Dogtime salutes Ohio’s Union County Humane Society.
How did your organization get started?
The Union County Humane Society was originally founded in 1913 by a group of community leaders who were dedicated to protecting and ensuring the humane treatment of animals and children in Union County, Ohio. It was not until 1999 that our current shelter was built in Marysville through donations and support from the public. UCHS is a private nonprofit humane society that also serves as the local animal shelter and cares for all of the animals brought in by the dog warden.
What is your mission?
Our mission is to connect people with animals and enrich lives. We accomplish our mission by successfully placing 90% of the 1,300 animals in our care, and by offering innovative programs to the public such as the Ruff Reading Program where children increase their literacy rates by reading to our shelter animals, and the Heel2Heal program where shelter dogs live at a local youth detention center being trained to become Canine Good Citizens.
How do most of your animals find their way to you?
Most of our animals come in as strays, at least 70% of them. Each year we care for approximately 1,300 dogs, cats and other domestic animals and it is a combination of people finding strays in their neighborhood or the dog warden bringing in strays off the streets.
What happens to the animals once they are in your care?
The first thing that happens is your standard intake, where we search for tags or scan for microchips as well as vaccinate the animals and prepare a clean place for them to stay. As the only humane society and the only animal shelter we cannot turn away dogs brought in by the Dog Warden, so even if we are full we have to figure something out, whether it be a temporary cage set up in the bathroom or transferring one of our longer residents into a foster home. All dogs are held for 72 hours while we try to relocate the owner, or 14 days if we have their contact information and cannot reach them. After that point the animals are assessed and placed up for adoption. We never euthanize based on time or space, and will spend as long as needed exploring all available options to find homes for our adoptable animals.
Tell us about a particularly compelling animal or inspiring rescue.
Angie first came to us late 2008 as a stray, a beautiful Husky with a white coat and piercing blue eyes. She was heartworm positive, which we treated, but other than that healthy and happy. After about a month she was adopted to a new owner, a returning veteran from Iraq. Unfortunately this new owner received marching orders shortly after coming home, and had to send Angie to his mother’s house. Sometime between February and April 2009, Angie was re-treated for heartworm (we are not sure why to this date) and shortly after that she became very lethargic, stopped eating and her hair began to fall out in clumps everywhere.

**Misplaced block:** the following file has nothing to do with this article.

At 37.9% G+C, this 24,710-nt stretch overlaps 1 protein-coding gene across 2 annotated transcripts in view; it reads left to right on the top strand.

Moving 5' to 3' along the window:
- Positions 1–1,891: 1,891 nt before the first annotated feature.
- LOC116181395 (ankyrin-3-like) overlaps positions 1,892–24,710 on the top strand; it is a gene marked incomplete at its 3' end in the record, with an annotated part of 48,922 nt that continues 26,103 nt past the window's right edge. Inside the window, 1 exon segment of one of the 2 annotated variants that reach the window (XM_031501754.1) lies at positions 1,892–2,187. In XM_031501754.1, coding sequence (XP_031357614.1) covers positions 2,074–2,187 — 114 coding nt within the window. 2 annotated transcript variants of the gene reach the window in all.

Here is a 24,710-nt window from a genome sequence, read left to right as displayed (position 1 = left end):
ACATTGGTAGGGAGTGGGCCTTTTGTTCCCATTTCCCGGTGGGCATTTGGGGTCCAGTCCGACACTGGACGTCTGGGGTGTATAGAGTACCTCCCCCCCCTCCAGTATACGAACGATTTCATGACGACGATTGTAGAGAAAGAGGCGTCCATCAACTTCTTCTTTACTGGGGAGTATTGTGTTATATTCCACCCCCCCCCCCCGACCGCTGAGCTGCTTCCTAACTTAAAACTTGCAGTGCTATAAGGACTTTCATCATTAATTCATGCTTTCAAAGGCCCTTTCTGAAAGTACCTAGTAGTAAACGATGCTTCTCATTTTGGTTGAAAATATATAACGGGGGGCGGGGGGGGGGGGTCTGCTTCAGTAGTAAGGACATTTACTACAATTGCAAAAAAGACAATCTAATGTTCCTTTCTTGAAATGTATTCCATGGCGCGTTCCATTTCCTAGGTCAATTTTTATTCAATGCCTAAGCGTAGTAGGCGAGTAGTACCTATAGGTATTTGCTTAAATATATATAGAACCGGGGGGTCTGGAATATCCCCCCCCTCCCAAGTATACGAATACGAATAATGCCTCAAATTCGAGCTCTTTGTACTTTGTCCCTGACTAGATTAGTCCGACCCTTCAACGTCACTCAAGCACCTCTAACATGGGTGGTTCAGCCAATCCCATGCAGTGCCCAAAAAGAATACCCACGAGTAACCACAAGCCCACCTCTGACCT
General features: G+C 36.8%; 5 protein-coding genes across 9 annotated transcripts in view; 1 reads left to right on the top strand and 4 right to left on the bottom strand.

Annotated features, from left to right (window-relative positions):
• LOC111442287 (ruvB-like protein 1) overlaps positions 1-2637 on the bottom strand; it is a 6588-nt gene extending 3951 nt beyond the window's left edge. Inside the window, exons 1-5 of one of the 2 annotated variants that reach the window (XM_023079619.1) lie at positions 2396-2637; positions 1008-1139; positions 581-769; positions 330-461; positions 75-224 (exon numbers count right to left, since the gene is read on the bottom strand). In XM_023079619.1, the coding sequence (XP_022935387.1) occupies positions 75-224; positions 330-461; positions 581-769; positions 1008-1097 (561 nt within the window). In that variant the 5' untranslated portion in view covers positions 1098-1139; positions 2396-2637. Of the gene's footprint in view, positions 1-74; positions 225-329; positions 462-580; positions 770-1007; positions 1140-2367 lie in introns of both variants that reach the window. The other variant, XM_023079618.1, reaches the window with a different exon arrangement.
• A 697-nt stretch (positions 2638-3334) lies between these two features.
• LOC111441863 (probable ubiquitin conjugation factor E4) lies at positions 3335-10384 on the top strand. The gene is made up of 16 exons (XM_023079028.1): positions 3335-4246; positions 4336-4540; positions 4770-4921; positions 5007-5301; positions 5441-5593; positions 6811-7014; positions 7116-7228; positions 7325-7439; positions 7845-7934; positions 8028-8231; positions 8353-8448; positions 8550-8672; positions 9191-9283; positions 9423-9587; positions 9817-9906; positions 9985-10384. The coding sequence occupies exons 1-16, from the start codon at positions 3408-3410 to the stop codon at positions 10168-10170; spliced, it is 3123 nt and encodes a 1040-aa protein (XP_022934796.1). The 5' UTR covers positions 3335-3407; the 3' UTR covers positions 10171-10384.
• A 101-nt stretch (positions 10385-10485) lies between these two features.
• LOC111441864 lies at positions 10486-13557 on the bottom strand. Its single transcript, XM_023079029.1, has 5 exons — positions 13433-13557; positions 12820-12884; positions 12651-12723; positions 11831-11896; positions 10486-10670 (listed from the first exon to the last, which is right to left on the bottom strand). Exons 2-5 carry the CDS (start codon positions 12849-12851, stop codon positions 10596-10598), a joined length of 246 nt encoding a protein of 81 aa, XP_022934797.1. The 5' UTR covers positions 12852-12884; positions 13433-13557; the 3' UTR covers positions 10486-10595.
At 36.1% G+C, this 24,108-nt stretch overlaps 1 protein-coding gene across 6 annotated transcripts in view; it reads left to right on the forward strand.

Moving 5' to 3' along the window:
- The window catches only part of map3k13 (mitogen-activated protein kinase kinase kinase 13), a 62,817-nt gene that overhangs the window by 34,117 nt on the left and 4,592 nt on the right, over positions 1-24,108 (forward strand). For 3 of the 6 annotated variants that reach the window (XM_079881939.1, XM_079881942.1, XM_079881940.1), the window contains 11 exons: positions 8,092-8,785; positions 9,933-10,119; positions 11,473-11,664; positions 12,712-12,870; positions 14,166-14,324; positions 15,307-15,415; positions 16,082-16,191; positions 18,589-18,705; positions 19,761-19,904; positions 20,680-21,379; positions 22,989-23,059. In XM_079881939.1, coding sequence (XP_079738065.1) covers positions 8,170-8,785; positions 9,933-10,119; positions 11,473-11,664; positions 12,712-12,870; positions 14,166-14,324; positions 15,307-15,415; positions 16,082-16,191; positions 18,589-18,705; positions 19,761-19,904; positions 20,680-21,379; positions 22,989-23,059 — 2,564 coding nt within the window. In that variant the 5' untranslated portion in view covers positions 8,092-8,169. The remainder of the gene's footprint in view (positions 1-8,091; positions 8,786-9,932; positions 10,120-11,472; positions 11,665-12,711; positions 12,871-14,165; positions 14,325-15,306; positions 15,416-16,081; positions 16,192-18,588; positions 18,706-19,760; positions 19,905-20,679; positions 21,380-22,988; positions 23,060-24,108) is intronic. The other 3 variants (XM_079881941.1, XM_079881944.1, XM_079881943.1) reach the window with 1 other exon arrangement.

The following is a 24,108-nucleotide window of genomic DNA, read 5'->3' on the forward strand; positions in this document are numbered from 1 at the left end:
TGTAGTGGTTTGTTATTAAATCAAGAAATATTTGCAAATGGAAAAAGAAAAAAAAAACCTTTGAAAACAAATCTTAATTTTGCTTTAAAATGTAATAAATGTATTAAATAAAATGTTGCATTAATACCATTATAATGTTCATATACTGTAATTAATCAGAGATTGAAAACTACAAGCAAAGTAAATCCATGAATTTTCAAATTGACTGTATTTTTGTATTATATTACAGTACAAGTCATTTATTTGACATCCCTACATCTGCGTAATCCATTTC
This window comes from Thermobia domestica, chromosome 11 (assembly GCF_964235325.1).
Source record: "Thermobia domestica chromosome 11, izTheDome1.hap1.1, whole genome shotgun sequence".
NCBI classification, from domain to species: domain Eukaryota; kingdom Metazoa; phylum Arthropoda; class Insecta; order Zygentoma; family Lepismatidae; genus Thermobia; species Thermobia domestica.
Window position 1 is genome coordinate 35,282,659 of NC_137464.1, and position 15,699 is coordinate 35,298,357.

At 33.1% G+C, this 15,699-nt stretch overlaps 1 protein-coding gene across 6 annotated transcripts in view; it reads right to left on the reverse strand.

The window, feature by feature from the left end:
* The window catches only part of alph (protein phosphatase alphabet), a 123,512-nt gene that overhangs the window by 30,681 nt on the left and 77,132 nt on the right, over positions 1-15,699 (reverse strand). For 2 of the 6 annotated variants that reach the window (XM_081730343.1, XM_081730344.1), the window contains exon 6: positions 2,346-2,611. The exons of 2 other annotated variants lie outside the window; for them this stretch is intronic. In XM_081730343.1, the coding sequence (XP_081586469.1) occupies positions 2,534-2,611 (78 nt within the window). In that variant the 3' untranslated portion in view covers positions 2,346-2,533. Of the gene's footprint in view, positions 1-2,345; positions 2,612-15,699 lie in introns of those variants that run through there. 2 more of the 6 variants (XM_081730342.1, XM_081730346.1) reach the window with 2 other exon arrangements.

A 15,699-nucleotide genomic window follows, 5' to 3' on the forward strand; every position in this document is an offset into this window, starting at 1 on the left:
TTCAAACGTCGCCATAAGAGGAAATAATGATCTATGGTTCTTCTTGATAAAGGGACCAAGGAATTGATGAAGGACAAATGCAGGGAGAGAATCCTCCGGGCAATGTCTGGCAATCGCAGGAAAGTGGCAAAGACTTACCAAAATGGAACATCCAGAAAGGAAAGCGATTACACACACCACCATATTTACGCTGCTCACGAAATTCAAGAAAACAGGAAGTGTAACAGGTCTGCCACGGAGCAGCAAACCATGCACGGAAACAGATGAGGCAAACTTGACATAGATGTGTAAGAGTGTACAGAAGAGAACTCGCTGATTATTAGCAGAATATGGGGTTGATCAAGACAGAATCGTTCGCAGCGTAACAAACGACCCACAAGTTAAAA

The owner’s mother did not know what to do and couldn’t care for her, so the owner had a friend drop Angie off back at the shelter. Before the friend could get Angie out of the car, she bolted. Later that night I received a phone call from the police about a “mangy looking” dog roaming a parking lot near the Humane Society so I went out to help. As I approached the parking lot the floodlights shined down on a medium sized dog that was going bald in very large patches, with what looked almost like a chemical burn on the bare skin left behind.
I looked and I looked, and after a few minutes I realized that this was our Angie that we knew was supposed to come back earlier in the day. I tossed a few treats at her, and she quickly came up and planted a huge kiss on my face. Since it was a nice spring night (and I didn’t know what she had) we walked back to the shelter instead of driving.
In the morning Angie looked even worse. As she slept the rest of her hair fell off, and except for her tail she was completely bald. Her skin was hot and red and very painful looking, and she seemed to be suffering. Our vet gave her some medicine to ease the pain and relax her while we discussed Angie’s options. We are not a no-kill shelter as we lack the resources to do it properly, and we only euthanize based on aggression or a severe medical problem which is causing the animal to suffer…which is what Angie had at the time. She is so sweet and loving though, that we decided to sent a skin biopsy to Ohio State University and keep her comfortable until the results came back.
We quickly learned that Angie has a condition known as telogen effluvium, which is relatively rare and does not cause any problems until the animal is stressed out or receives too much medication. The side effect is massive hair loss throughout the body. We now knew that Angie was going to be okay in time, so we kept her until she found a new home. Spring turned into summer and Angie was adopted, only to be returned the next day for reasons unknown. A month later she was adopted again, only to be returned in three days because the apartment manager did not like her. After her fourth time returning to the shelter, Angie began to change. She became depressed and moped around, and again we wondered if we were doing the right thing. No Husky rescue group that we worked with had room to take her, and she received few serious looks.
Finally, a gentleman that works at the local women’s reformatory came by to look at Angie, and after a few visits with his family and children decided Angie was the right dog for them. In December, with her hair still growing back, Angie was finally adopted into her forever home, a 13-month saga for this beautiful Siberian Husky with a heart of gold. We keep in touch with her and her new owners, and last week we heard that everyone is doing just fine and her coat looks beautiful!